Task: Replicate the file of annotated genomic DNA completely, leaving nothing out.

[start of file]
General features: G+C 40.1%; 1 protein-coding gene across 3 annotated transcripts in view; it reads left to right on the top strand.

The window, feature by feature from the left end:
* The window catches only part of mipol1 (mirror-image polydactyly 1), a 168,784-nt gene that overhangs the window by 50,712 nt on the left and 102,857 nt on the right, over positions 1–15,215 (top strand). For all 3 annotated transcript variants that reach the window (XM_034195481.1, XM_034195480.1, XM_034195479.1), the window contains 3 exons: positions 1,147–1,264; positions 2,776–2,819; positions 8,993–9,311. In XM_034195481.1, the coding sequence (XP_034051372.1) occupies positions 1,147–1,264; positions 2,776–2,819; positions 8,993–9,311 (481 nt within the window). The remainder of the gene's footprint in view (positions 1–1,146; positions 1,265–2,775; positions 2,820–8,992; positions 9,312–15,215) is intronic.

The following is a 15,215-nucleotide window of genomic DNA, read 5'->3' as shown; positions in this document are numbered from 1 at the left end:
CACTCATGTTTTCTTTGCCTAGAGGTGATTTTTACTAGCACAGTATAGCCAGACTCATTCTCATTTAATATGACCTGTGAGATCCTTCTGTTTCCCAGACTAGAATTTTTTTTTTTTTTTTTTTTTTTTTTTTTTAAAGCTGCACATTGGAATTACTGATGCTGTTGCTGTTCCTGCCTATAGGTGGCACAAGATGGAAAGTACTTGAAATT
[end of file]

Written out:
General features: G+C 40.1%; 1 protein-coding gene across 3 annotated transcripts in view; it reads left to right on the top strand.

The window, feature by feature from the left end:
* The window catches only part of mipol1 (mirror-image polydactyly 1), a 168,784-nt gene that overhangs the window by 50,712 nt on the left and 102,857 nt on the right, over positions 1–15,215 (top strand). For all 3 annotated transcript variants that reach the window (XM_034195481.1, XM_034195480.1, XM_034195479.1), the window contains 3 exons: positions 1,147–1,264; positions 2,776–2,819; positions 8,993–9,311. In XM_034195481.1, the coding sequence (XP_034051372.1) occupies positions 1,147–1,264; positions 2,776–2,819; positions 8,993–9,311 (481 nt within the window). The remainder of the gene's footprint in view (positions 1–1,146; positions 1,265–2,775; positions 2,820–8,992; positions 9,312–15,215) is intronic.

The following is a 15,215-nucleotide window of genomic DNA, read 5'->3' as shown; positions in this document are numbered from 1 at the left end:
CACTCATGTTTTCTTTGCCTAGAGGTGATTTTTACTAGCACAGTATAGCCAGACTCATTCTCATTTAATATGACCTGTGAGATCCTTCTGTTTCCCAGACTAGAATTTTTTTTTTTTTTTTTTTTTTTTTTTTTTAAAGCTGCACATTGGAATTACTGATGCTGTTGCTGTTCCTGCCTATAGGTGGCACAAGATGGAAAGTACTTGAAATT